Despite the fact that the Chinese passengers deserve to have their stories told like the rest of the survivors, their stories are not easy to find. Records about them are limited. And even if the researchers had a list of names, all of those were written in English, meaning that each pronunciation could represent dozens of Chinese characters that led to endless possibilities. Because of this, the research team could not identify one of the Chinese passengers, Foo Cheong.
In addition, according to Researcher Cynthia Lee, these Chinese men were sent directly to another ship, the Annetta, and departed for Cuba as sailors right after the tragedy. This added another layer of difficulty to the investigation. Their departure seems cruel yet inevitable as they were the least favored passengers—western countries did not greet Chinese people with welcoming gestures at that time.
Therefore, according to the documentary, “surviving the Titanic wasn’t the greatest obstacle they had to overcome in their lives.” Through the journey of finding these Chinese passengers, the movie presents an overview of the global immigration history of Chinese and western countries (specifically the United Kingdom, the United States, and Canada) as each survivor faced different circumstances in these places.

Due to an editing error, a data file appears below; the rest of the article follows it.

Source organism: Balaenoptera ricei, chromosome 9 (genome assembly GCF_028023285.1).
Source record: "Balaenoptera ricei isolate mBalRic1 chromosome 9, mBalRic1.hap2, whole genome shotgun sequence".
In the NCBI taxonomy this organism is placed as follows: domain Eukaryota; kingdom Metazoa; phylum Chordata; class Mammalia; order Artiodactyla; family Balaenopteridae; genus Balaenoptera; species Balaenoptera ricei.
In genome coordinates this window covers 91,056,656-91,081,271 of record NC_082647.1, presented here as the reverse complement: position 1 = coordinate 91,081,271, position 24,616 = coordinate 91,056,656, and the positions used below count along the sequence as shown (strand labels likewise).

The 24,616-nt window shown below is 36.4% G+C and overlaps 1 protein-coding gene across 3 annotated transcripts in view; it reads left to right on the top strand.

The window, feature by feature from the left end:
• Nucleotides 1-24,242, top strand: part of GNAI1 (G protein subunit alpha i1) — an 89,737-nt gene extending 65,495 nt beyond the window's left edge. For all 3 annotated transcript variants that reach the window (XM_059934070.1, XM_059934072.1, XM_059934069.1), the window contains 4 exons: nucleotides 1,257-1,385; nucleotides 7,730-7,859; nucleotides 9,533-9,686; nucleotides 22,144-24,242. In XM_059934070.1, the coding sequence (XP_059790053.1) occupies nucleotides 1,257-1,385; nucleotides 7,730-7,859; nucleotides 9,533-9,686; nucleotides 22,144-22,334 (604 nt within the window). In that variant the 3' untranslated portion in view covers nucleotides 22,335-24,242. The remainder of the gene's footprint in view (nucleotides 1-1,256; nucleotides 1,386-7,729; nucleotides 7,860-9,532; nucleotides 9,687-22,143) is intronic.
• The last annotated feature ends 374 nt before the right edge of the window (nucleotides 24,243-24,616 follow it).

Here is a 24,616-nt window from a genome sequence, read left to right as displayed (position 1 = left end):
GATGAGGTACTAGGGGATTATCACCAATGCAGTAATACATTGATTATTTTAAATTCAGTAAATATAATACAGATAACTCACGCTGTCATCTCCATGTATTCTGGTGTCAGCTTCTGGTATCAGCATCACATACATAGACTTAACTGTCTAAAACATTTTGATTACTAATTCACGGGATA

During WWI, many Chinese laborers came to Britain to fill in the blanks left by the local workers, most of whom went on to battlefields. However, unsurprisingly, the British government repatriated a lot of the Chinese seamen back to Asia after WWI due to labor redundancy and economic downfall. British people at that time were hostile towards foreigners and immigrants according to Researcher Clotilde Yap, who found the government’s hateful discourses regarding Chinese seamen’s repatriation in Britain’s national archives. As a result, a generation of the Chinese workforce was sent back to Asia. Among them, there might have been the two survivors Ah Lam and Hee Ling, who both disappeared after boarding a British ship to Asia.